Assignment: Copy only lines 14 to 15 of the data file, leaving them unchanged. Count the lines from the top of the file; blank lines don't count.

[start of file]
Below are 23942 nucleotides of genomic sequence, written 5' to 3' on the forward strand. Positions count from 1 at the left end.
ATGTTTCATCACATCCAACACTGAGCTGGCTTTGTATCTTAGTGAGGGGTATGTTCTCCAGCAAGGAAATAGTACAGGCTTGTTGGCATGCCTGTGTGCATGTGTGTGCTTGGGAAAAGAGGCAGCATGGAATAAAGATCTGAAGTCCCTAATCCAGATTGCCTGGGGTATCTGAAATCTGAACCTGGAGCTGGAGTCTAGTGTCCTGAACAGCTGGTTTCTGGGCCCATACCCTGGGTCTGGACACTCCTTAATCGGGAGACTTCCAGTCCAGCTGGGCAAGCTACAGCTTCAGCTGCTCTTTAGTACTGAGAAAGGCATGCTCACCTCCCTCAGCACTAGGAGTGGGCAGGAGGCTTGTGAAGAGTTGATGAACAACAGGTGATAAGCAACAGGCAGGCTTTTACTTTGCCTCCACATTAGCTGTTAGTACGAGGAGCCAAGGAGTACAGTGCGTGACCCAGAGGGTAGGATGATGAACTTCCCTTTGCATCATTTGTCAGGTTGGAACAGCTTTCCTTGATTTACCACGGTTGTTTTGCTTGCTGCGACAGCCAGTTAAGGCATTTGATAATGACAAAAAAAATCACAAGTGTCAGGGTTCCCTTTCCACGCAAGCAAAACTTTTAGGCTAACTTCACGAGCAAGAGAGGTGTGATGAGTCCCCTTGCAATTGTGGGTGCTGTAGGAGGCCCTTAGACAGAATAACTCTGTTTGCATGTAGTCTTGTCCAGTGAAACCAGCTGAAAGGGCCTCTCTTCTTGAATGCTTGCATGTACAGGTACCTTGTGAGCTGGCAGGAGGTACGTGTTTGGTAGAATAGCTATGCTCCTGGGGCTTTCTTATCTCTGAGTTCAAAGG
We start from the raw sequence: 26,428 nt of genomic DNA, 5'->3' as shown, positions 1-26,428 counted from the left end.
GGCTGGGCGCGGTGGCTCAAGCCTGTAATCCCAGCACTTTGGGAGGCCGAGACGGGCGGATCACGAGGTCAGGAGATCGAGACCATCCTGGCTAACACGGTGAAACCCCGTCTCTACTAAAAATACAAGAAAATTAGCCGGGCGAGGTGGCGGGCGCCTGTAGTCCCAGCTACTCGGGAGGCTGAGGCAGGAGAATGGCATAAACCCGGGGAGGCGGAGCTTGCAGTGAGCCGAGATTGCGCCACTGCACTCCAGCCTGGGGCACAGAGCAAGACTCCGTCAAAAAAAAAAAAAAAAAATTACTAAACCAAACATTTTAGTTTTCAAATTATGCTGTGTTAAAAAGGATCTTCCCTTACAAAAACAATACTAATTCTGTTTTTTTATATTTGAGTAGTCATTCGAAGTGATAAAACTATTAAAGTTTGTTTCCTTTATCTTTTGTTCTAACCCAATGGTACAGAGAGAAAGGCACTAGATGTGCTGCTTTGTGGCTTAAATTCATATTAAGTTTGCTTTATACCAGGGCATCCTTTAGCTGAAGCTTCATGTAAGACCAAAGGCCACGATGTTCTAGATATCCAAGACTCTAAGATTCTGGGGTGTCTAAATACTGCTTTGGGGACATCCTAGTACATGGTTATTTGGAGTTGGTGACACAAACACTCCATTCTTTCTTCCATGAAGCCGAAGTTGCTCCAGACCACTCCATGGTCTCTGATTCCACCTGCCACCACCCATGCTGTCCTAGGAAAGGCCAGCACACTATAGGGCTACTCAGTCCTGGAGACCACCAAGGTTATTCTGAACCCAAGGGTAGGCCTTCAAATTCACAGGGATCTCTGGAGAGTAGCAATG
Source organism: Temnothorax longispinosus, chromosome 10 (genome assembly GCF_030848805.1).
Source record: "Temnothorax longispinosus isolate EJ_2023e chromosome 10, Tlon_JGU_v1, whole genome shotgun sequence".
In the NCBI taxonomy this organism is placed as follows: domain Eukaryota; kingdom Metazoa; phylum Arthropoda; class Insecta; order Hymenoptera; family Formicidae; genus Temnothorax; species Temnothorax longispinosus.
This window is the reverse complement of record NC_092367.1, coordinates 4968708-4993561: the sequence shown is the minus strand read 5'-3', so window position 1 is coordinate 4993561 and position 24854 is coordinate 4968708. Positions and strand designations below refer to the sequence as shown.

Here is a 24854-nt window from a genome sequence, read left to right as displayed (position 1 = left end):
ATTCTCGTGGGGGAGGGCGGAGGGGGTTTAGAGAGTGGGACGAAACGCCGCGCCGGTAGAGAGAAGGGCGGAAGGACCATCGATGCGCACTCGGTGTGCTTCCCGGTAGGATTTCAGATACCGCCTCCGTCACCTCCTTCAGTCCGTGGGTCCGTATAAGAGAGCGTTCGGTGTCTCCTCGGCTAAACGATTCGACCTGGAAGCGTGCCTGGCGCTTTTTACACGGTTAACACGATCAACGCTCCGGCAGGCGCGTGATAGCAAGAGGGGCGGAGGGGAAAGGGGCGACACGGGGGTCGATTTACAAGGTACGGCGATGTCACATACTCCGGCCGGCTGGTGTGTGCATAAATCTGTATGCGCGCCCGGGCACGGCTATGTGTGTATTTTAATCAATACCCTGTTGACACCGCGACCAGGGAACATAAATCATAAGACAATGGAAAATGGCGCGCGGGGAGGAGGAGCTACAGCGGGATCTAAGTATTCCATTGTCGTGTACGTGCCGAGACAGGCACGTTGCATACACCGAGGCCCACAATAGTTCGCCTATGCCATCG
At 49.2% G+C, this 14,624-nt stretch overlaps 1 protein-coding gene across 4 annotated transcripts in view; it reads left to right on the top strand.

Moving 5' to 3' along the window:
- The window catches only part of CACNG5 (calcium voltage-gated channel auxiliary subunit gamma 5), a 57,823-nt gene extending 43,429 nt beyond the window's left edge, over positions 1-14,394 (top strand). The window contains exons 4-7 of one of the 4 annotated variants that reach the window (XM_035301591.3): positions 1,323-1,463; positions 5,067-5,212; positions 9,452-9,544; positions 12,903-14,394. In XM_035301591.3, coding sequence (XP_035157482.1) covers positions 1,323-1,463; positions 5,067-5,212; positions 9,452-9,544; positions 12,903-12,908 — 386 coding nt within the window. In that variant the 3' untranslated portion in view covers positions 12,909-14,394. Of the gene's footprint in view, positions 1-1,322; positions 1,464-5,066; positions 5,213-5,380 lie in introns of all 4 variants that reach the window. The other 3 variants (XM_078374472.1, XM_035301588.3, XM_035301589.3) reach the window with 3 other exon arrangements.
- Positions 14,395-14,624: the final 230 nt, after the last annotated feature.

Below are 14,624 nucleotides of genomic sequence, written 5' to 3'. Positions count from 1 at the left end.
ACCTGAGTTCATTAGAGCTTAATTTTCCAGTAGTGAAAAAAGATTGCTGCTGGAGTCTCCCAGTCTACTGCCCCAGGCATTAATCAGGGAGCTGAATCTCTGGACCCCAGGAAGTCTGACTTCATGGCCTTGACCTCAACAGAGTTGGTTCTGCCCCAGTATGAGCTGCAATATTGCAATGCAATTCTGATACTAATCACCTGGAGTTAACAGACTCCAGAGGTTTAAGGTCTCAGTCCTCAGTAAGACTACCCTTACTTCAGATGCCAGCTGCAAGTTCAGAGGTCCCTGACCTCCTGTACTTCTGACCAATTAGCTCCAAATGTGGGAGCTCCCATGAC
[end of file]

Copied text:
- Positions 14,395-14,624: the final 230 nt, after the last annotated feature.

Below are 14,624 nucleotides of genomic sequence, written 5' to 3'. Positions count from 1 at the left end.